Thursday, June 28, 2012

A special plenary indulgence for the Solemnity of Sts. Peter and Paul

June 29th, Solemnity of Sts. Peter and Paul
The Solemnity of the two great Prince-Martyrs of the City of Rome is not only a commemoration of the shedding of their glorious blood in supreme witness to Christ, but is also memorial of the unity and catholicity of the Church which Christ himself founded upon Peter and which spread throughout the whole world through the preaching of the Apostle Paul.
In commemoration of her apostolic origins and of her unity founded upon the Bishop of Rome, the Church grants a special plenary indulgence on this day.

Monday, June 25, 2012

Does Christ mean that we cannot ever judge anyone?

Monday of the 12th week in Ordinary Time, Matthew 7:1-5
Stop judging, that you may not be judged.
Our Lord tells us that we must not judge our neighbor, and he does not say that we may judge sometimes, or when the case is clear and obvious to us, but rather that we must never judge.
St. James says the same: He that detracteth his brother, or he that judgeth his brother, detracteth the law, and judgeth the law. But if thou judge the law, thou art not a doer of the law, but a judge. There is one lawgiver, and judge, that is able to destroy and to deliver. But who art thou that judgest thy neighbour? (James 4:11-13)
What shall we say, then, must we never judge another? Is it wrong to form any opinions at all about others?

Saturday, June 23, 2012

St. John the Baptist, a model for priests

June 24th, Nativity of St. John the Baptist
The Precursor’s Nativity is celebrated by the Church because, even from the womb, he chosen and sanctified for his vocation. The Baptist is the greatest of the prophets, and is more than a prophet, for he rejoiced to see the day of the Bridegroom.
While the priest, in very specific moments, acts in persona Christi, most of his ministry is more closely tied to that of St. John the Baptist – directing people to the Lamb of God who takes away the sins of the world. In this respect, St. John is a model for the priest as “friend of the Bridegroom” and “voice of one crying out in the wilderness”.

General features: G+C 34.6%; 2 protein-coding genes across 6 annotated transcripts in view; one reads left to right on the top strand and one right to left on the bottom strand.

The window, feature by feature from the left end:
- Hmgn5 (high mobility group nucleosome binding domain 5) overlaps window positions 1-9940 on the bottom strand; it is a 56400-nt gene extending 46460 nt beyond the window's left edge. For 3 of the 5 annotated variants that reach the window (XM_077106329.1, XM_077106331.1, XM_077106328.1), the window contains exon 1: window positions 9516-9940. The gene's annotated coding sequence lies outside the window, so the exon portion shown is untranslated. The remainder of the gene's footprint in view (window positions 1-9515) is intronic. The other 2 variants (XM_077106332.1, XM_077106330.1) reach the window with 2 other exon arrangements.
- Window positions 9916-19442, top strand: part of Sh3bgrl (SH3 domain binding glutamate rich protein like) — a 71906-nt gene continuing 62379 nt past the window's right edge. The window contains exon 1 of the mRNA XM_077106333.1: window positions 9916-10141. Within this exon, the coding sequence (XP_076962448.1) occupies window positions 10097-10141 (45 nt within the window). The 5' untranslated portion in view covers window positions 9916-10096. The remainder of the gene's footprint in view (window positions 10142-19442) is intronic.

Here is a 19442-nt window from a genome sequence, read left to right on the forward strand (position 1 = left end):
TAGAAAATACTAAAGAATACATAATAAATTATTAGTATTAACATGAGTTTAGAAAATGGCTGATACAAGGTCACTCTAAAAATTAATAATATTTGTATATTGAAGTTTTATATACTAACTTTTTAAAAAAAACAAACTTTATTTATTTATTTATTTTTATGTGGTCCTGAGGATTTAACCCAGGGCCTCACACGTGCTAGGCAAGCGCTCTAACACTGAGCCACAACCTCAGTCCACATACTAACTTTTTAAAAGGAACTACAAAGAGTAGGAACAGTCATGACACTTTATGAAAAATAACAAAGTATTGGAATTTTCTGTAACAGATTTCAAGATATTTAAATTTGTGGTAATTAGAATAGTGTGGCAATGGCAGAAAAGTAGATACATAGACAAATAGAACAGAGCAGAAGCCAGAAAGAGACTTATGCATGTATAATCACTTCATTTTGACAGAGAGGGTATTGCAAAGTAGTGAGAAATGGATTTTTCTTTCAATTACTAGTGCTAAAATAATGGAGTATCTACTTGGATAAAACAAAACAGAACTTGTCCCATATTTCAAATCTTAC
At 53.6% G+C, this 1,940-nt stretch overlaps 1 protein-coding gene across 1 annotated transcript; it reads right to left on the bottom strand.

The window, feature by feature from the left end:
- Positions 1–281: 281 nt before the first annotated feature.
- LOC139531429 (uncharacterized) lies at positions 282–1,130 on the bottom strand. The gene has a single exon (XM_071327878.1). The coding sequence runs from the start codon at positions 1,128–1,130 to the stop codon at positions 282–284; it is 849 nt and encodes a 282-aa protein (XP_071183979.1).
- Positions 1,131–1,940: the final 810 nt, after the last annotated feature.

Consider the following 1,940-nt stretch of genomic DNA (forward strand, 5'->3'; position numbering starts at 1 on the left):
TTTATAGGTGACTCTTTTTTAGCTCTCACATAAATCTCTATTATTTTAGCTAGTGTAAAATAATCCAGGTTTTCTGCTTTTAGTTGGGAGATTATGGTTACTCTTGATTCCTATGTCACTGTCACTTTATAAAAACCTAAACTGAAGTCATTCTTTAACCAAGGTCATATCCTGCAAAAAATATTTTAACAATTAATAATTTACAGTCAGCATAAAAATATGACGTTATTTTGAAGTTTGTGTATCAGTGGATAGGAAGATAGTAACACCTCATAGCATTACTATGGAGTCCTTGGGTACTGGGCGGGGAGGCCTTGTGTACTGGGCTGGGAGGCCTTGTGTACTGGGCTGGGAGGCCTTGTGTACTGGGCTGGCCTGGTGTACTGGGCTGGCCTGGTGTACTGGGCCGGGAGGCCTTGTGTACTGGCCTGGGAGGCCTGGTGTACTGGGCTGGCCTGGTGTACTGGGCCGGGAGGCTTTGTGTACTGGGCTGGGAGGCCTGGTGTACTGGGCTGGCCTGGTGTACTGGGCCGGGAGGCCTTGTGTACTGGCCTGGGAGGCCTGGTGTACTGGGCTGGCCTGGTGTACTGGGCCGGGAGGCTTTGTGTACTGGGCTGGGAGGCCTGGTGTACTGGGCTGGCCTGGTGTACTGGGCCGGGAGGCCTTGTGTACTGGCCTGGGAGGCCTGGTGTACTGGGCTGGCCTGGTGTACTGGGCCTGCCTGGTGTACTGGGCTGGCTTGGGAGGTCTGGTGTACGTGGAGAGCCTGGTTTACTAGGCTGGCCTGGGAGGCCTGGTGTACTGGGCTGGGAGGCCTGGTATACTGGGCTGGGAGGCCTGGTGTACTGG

On a personal note, St. John the Baptist is particularly dear to me as a model for the priesthood, as I was ordained a priest on the Vigil of his Nativity three years ago.

Thursday, June 21, 2012

Aloysius Gonzaga, Thomas More, and second marriages

St. Aloysius, the pure

June 21st, St. Aloysius Gonzaga
June 22nd, St. Thomas More
While St. Aloysius Gonzaga is notable for his great purity – indeed, not only did he shun all impurity, but it is said that he did not even look upon the face of any woman, not even his own mother! – St. Thomas More is recognized as one of the great married saints of the modern Church. Certainly, St. Thomas More was mot pure and chaste, but St. Aloysius lived out the evangelical council of chastity to is perfection through a life of perpetual continence and virginity (i.e. avoiding all sexual pleasure).
And so, we see something of a tension: Can the Church on the one hand teach that St. Aloysius is a better example of purity on account of his perfect celibacy, and on the other hand still honor and reverence St. Thomas More who was married not only once but twice (after his first wife died)? How is it that the Catholic Church can exalt celibacy without degrading marriage?

Tuesday, June 19, 2012

The necessity of Viaticum and the duty of priests

June 19th, St. Juliana Falconieri
St. Juliana, whose feast is commemorated today, was the niece of St. Alexis Falconieri (one of the seven founders of the Servite Order) and foundress of the Servite Tertiaries, also called the “Mantellate”. She is the patroness of the sick and of those suffering bodily ills – on account of the circumstances of her death, she could well be called the “Patroness of Viaticum”.
When St. Juliana was in her last moments of life, and the priest was called to bring her the Blessed Sacrament as Viaticum, it was determined that she would not be able to receive on account of constant vomiting. She, however, begged the priest to spread a corporal upon her chest and to lay the Host upon it. After the priest did this, in the sight of all present, St. Juliana became radiant and the Host suddenly disappeared – having been miraculously received into her body as the “food for her journey” into eternal life.
We do well then, to consider the importance of Viaticum (Communion before death) as the last Sacrament of the Christian life.
Those interested in the sacrament of Anointing of the Sick, may consider our earlier articles: When should I receive Anointing of the Sick? [here]Anointing is only for those in danger of death [here], and On surgery and Anointing [here].

Friday, June 15, 2012

His Heart an open wound with love

Solemnity of the Sacred Heart of Jesus
St. John of the Cross, known for his great works of mystical theology (especially “Dark Night of the Soul” and “Ascent of Mount Carmel”), was in fact more interested in poetry than in theological treatises. Indeed, much of his theological writing was given as a commentary or quasi-commentary on his poetry.
On this Solemnity, we do well to consider the following poem of St. John of the Cross in which he calls to mind the Most Sacred Heart of our Savior under the metaphor of a shepherd wounded by love.

Wednesday, June 13, 2012

"Sacred eloquence" in Christian preaching

The eloquent tongue of St. Anthony
miraculously from corruption

June 13th, Feast of St. Anthony of Padua